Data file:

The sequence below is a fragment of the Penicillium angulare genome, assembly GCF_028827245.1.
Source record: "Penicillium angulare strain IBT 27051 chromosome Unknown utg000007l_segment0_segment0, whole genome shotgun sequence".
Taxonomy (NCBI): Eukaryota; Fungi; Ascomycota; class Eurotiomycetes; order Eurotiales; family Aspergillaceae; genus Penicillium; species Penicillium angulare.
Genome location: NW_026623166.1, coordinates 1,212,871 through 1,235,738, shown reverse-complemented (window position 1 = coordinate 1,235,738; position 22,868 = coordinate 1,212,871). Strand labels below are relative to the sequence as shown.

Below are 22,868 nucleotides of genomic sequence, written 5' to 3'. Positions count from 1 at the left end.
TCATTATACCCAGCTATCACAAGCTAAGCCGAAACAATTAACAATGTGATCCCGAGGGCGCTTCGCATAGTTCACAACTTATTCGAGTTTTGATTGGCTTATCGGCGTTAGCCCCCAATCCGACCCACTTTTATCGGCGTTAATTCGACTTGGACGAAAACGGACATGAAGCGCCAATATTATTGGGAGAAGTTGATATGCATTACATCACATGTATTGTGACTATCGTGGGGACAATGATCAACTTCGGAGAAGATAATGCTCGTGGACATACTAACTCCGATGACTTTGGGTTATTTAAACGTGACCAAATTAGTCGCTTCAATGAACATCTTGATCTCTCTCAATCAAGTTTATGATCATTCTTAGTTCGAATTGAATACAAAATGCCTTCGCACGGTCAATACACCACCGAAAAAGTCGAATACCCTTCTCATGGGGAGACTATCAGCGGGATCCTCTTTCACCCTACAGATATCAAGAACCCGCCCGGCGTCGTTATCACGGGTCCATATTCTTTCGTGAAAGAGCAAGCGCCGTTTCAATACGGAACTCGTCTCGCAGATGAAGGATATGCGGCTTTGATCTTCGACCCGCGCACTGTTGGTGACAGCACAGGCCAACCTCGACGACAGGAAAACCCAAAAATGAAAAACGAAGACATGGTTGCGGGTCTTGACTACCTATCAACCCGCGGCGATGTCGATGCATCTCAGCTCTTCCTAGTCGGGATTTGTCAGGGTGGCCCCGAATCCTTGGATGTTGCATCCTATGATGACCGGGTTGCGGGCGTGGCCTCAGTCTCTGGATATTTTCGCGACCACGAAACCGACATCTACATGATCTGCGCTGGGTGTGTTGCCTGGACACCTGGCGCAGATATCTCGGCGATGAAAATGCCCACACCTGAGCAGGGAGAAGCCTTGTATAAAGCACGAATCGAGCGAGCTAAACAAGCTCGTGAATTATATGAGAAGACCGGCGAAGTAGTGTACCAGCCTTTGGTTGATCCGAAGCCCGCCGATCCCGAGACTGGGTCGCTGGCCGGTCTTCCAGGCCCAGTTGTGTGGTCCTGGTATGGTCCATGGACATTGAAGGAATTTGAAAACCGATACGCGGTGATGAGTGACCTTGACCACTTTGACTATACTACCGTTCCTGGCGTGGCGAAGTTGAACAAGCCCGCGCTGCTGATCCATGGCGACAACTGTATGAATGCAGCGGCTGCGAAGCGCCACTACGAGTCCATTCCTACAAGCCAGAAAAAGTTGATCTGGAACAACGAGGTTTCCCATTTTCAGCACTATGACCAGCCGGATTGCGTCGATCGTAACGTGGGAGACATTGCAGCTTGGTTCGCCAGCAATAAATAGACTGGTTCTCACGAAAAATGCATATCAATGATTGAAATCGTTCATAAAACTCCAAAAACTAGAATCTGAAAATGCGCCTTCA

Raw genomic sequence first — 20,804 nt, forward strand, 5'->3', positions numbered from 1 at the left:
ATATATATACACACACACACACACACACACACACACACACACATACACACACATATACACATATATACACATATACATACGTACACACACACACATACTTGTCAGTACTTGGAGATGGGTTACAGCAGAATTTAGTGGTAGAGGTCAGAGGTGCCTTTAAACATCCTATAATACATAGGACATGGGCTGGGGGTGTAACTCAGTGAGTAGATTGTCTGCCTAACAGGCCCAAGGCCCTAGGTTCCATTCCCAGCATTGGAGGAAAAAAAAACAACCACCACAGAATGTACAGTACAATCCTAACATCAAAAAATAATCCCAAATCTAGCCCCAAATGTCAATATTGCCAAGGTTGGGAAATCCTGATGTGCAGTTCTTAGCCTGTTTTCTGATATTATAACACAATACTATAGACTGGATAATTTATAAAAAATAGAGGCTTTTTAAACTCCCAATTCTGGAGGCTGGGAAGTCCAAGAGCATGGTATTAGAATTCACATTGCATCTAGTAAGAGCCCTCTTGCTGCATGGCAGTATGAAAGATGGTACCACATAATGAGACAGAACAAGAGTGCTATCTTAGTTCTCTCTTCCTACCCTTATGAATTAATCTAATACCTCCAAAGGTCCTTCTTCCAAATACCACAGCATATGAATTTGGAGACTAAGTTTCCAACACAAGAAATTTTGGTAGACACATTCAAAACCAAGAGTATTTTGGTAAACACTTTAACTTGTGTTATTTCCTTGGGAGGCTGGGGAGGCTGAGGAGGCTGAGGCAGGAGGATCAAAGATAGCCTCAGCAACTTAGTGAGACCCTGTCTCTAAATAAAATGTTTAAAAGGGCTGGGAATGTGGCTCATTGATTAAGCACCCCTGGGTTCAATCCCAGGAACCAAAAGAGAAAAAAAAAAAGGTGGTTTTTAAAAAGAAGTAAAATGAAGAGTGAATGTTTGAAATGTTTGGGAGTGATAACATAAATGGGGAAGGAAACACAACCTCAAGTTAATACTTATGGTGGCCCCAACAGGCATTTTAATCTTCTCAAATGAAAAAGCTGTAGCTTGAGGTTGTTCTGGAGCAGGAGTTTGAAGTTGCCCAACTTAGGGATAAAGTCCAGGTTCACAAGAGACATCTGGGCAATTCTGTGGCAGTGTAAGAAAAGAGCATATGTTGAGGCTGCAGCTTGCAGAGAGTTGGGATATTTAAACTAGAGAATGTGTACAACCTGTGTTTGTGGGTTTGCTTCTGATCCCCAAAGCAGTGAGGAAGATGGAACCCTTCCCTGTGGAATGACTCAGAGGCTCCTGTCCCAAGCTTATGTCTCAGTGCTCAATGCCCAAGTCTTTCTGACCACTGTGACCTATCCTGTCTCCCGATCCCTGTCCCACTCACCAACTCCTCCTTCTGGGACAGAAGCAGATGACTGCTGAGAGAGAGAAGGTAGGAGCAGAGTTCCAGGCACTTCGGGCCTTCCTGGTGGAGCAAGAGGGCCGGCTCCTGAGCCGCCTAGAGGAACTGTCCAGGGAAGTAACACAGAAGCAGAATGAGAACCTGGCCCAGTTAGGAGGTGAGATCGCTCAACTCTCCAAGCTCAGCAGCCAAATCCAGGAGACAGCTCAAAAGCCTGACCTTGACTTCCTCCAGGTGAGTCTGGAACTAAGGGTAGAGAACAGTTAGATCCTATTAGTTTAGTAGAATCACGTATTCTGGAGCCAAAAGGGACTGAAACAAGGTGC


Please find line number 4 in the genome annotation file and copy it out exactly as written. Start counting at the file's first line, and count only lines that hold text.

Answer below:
Genome location: NW_026623166.1, coordinates 1,212,871 through 1,235,738, shown reverse-complemented (window position 1 = coordinate 1,235,738; position 22,868 = coordinate 1,212,871). Strand labels below are relative to the sequence as shown.